2832 celebrate
Photo: Hackensackmeridianhealth

You can still have meaningful celebrations this year, even if you modify your usual plans. During Thanksgiving, Christmas, Hanukkah or Kwanzaa, honor precaution over tradition to keep your loved ones safe, especially if some of your usual guests are older or have underlying health conditions.

1. Limit the guest list

If you still plan to get together with loved ones, keep the Hanukkah gatherings outdoors and brief. Rather than rotate in a different group of friends and loved ones each night, it’s better to stick with the same crew throughout the holiday. (Of course, if you’re going all-virtual with your holidays this year, the more, the merrier!)

Inviting guests from other households to an indoor meal is a higher-risk activity. To lower the risk of spreading COVID-19 at a gathering with people from different households:

  • keep the guest list short
  • skip hugs, kisses and handshakes
  • have everyone wear masks when they aren’t eating
  • keep people from separate households 6 feet apart
  • keep your windows open to increase air circulation
  • have everyone wash hands often
  • put paper towels near your sinks, so people don’t dry their hands on a shared towel
  • stagger seating to keep separate households 6 feet apart during dinner
  • appoint one person to place food on everyone’s plate, so people don’t touch shared utensils
  • consider using disposable plates, flatware, napkins and tablecloths
  • consider an alcohol-free event, since drinking lowers inhibitions

2. How to enjoy the holidays together when you can’t be together

Deciding to stay home to slow the spread of COVID-19 doesn’t mean that you can’t see your loved ones; schedule a video call for the holiday. Try these ideas to make it festive, suggested by Hackensackmeridianhealth.

5129 holiday greeting
Photo: WTOP.com

- Have everyone place their laptops on the table, so that you can talk while eating a holiday meal

- Share recipes ahead of time, so everyone can eat the same food in different places

- Honor your usual traditions if you can, like having each person say what they’re thankful for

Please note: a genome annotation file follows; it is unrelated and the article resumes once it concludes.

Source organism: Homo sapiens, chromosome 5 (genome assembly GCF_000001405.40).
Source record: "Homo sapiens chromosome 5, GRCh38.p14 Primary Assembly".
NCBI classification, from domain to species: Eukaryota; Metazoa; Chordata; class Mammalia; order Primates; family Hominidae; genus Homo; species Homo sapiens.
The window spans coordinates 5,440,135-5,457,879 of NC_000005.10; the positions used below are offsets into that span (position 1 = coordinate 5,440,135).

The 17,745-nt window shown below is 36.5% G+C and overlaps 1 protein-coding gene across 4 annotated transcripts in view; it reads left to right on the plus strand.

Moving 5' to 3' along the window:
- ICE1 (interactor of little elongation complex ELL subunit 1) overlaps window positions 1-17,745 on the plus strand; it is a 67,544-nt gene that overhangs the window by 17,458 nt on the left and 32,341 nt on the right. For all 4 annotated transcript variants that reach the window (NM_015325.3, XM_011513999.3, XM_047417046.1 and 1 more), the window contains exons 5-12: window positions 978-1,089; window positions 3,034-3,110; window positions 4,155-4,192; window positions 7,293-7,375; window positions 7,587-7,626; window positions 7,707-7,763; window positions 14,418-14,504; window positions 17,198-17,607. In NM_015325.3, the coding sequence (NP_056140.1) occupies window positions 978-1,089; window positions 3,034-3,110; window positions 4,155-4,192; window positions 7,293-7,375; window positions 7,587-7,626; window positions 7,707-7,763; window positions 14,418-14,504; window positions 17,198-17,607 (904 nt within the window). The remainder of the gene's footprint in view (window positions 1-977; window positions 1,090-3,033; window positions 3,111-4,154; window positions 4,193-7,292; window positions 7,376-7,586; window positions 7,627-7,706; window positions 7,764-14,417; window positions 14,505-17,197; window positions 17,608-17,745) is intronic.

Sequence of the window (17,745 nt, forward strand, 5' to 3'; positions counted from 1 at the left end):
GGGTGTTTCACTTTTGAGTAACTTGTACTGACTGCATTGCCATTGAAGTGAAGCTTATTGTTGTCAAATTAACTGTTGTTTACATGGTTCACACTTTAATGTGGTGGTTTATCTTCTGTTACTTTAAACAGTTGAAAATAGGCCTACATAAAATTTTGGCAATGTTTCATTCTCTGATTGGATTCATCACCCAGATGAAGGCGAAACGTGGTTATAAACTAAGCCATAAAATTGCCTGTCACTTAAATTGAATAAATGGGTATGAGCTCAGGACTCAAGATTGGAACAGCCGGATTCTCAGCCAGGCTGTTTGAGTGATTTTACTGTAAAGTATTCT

- Connect your laptop to the TV and dine on the couch to get a larger view of everyone

3. Share goodies with friends

You can still enjoy the same treats and Hanukkah recipes together. Drop over to share a sweet treat, like rugelach, sufganiyot (jelly doughnuts), or a little gelt to make their Hanukkah celebration a little brighter.

4. Declare it pajamakah

Wardrobes have gotten a lot more casual in quarantine, so go ahead and break out the PJs every night. (This T-shirt may be the perfect gift to kick off this year’s celebration on the first night.)

5. Light up the night

If you’re planning an outdoor Hanukkah celebration, you’ll need a menorah that won’t blow out in a gust of wind. Look for modern LED versions that will help keep the “flames” lit throughout the celebration, according to realsimple.

6. Mix it up a little

You’ll probably still want to serve all the classic Hanukkah dishes like latkes, brisket, kugel, and matzo ball soup (a great way to help keep off the chill when you’re gathering outdoors!). But go ahead and create a theme for each night—whether you do breakfast-for-dinner for one night (with PJ gifts and challah French toast on the menu) or an all-sweets day, with a sweet noodle kugel and melted-gelt hot chocolate to enjoy.

7. Be kind to yourself

The pandemic has been so hard on everyone this year, so give yourself room to simply enjoy the season. Look for little shortcuts (like our super-fast rugelach or our trick for speedy-yet-delicious latkes) that make it easier for you to relax and spend time with the people you love—whether they’re across the table or across the country from you.

How to celebrate a surprise birthday party at home! How to celebrate a surprise birthday party at home!

If you plan to celebrate a birthday party for your family member but don't know how to make it surprise, let's follow this piece of ...

What day is What day is 'National Saxophone Day': History and Celebration

National Saxophone Day commemorates the birth of the woodwind’s inventor, Adolphe Sax, on November 6th. The saxophone is one of the main instruments in jazz ...

How to celebrate a safe Thanksgiving during COVID-19 How to celebrate a safe Thanksgiving during COVID-19

Got plans for a big Thanksgiving Day celebration but not consider the situation of COVID-19? There there. Before you send out those feast invitations, keep ...